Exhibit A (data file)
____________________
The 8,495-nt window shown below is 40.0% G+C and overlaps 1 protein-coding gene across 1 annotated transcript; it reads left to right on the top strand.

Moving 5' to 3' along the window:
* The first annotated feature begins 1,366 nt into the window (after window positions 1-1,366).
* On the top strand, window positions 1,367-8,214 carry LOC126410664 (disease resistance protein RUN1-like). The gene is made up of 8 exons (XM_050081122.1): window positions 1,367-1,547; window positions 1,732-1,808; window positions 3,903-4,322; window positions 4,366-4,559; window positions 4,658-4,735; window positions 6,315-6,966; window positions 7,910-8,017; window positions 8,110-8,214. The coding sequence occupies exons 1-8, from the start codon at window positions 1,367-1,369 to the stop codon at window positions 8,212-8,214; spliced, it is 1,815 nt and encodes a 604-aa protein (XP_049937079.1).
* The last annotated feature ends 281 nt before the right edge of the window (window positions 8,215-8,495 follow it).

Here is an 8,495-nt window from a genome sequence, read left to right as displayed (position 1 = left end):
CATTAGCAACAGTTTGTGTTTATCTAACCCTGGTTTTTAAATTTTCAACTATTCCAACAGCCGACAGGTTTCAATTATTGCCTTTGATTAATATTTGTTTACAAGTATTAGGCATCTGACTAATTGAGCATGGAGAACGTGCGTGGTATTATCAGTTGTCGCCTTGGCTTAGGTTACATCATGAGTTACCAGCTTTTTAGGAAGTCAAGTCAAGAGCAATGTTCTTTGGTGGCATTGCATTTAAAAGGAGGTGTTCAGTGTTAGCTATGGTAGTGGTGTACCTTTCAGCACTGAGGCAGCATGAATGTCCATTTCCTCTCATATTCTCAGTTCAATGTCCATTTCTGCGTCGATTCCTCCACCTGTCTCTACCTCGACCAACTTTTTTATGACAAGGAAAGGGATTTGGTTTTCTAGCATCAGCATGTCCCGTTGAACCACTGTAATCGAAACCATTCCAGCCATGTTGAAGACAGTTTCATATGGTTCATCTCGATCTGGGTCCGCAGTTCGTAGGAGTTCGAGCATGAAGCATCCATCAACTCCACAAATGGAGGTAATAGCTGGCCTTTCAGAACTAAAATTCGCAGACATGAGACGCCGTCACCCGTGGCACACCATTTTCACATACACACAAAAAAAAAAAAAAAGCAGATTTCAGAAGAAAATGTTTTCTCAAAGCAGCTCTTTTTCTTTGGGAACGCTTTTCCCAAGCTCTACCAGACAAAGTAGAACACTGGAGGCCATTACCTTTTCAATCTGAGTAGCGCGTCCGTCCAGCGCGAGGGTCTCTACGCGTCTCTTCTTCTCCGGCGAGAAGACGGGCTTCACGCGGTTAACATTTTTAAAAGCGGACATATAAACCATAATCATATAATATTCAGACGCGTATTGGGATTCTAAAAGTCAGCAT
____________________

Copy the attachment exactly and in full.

The 8,495-nt window shown below is 40.0% G+C and overlaps 1 protein-coding gene across 1 annotated transcript; it reads left to right on the top strand.

Moving 5' to 3' along the window:
* The first annotated feature begins 1,366 nt into the window (after window positions 1-1,366).
* On the top strand, window positions 1,367-8,214 carry LOC126410664 (disease resistance protein RUN1-like). The gene is made up of 8 exons (XM_050081122.1): window positions 1,367-1,547; window positions 1,732-1,808; window positions 3,903-4,322; window positions 4,366-4,559; window positions 4,658-4,735; window positions 6,315-6,966; window positions 7,910-8,017; window positions 8,110-8,214. The coding sequence occupies exons 1-8, from the start codon at window positions 1,367-1,369 to the stop codon at window positions 8,212-8,214; spliced, it is 1,815 nt and encodes a 604-aa protein (XP_049937079.1).
* The last annotated feature ends 281 nt before the right edge of the window (window positions 8,215-8,495 follow it).

Here is an 8,495-nt window from a genome sequence, read left to right as displayed (position 1 = left end):
CATTAGCAACAGTTTGTGTTTATCTAACCCTGGTTTTTAAATTTTCAACTATTCCAACAGCCGACAGGTTTCAATTATTGCCTTTGATTAATATTTGTTTACAAGTATTAGGCATCTGACTAATTGAGCATGGAGAACGTGCGTGGTATTATCAGTTGTCGCCTTGGCTTAGGTTACATCATGAGTTACCAGCTTTTTAGGAAGTCAAGTCAAGAGCAATGTTCTTTGGTGGCATTGCATTTAAAAGGAGGTGTTCAGTGTTAGCTATGGTAGTGGTGTACCTTTCAGCACTGAGGCAGCATGAATGTCCATTTCCTCTCATATTCTCAGTTCAATGTCCATTTCTGCGTCGATTCCTCCACCTGTCTCTACCTCGACCAACTTTTTTATGACAAGGAAAGGGATTTGGTTTTCTAGCATCAGCATGTCCCGTTGAACCACTGTAATCGAAACCATTCCAGCCATGTTGAAGACAGTTTCATATGGTTCATCTCGATCTGGGTCCGCAGTTCGTAGGAGTTCGAGCATGAAGCATCCATCAACTCCACAAATGGAGGTAATAGCTGGCCTTTCAGAACTAAAATTCGCAGACATGAGACGCCGTCACCCGTGGCACACCATTTTCACATACACACAAAAAAAAAAAAAAAGCAGATTTCAGAAGAAAATGTTTTCTCAAAGCAGCTCTTTTTCTTTGGGAACGCTTTTCCCAAGCTCTACCAGACAAAGTAGAACACTGGAGGCCATTACCTTTTCAATCTGAGTAGCGCGTCCGTCCAGCGCGAGGGTCTCTACGCGTCTCTTCTTCTCCGGCGAGAAGACGGGCTTCACGCGGTTAACATTTTTAAAAGCGGACATATAAACCATAATCATATAATATTCAGACGCGTATTGGGATTCTAAAAGTCAGCAT